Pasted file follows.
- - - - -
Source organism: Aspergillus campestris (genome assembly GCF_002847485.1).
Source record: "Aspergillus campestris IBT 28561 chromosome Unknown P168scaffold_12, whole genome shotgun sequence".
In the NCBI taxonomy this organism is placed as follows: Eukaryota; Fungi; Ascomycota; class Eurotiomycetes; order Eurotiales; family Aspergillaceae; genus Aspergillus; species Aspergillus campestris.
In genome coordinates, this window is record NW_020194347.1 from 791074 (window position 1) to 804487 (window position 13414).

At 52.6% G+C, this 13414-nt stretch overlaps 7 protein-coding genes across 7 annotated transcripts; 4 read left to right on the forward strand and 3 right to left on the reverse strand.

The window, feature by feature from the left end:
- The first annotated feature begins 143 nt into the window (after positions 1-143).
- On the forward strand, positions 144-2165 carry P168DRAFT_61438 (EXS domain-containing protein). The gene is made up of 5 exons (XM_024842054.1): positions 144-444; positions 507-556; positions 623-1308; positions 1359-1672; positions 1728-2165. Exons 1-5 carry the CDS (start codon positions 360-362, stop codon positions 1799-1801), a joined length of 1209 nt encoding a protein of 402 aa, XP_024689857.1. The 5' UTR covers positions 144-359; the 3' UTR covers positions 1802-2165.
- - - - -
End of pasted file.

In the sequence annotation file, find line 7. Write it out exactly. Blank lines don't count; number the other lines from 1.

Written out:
- The first annotated feature begins 143 nt into the window (after positions 1-143).